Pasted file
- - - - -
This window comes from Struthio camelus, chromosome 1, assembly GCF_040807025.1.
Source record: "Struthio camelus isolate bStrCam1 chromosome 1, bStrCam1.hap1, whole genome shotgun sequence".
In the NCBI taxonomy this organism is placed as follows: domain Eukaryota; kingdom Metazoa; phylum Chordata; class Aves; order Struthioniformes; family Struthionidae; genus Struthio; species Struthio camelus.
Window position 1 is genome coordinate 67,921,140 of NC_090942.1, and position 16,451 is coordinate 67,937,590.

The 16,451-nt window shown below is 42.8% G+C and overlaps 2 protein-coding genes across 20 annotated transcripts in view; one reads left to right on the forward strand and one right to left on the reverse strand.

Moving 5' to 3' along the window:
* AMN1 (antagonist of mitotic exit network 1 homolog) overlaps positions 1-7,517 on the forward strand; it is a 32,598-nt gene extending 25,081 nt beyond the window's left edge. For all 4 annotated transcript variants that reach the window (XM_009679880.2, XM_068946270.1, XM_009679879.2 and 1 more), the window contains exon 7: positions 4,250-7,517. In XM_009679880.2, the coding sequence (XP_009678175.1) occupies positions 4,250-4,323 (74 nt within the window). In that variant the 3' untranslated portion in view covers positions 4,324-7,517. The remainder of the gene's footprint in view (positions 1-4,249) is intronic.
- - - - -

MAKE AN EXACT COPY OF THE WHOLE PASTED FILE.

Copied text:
This window comes from Struthio camelus, chromosome 1, assembly GCF_040807025.1.
Source record: "Struthio camelus isolate bStrCam1 chromosome 1, bStrCam1.hap1, whole genome shotgun sequence".
In the NCBI taxonomy this organism is placed as follows: domain Eukaryota; kingdom Metazoa; phylum Chordata; class Aves; order Struthioniformes; family Struthionidae; genus Struthio; species Struthio camelus.
Window position 1 is genome coordinate 67,921,140 of NC_090942.1, and position 16,451 is coordinate 67,937,590.

The 16,451-nt window shown below is 42.8% G+C and overlaps 2 protein-coding genes across 20 annotated transcripts in view; one reads left to right on the forward strand and one right to left on the reverse strand.

Moving 5' to 3' along the window:
* AMN1 (antagonist of mitotic exit network 1 homolog) overlaps positions 1-7,517 on the forward strand; it is a 32,598-nt gene extending 25,081 nt beyond the window's left edge. For all 4 annotated transcript variants that reach the window (XM_009679880.2, XM_068946270.1, XM_009679879.2 and 1 more), the window contains exon 7: positions 4,250-7,517. In XM_009679880.2, the coding sequence (XP_009678175.1) occupies positions 4,250-4,323 (74 nt within the window). In that variant the 3' untranslated portion in view covers positions 4,324-7,517. The remainder of the gene's footprint in view (positions 1-4,249) is intronic.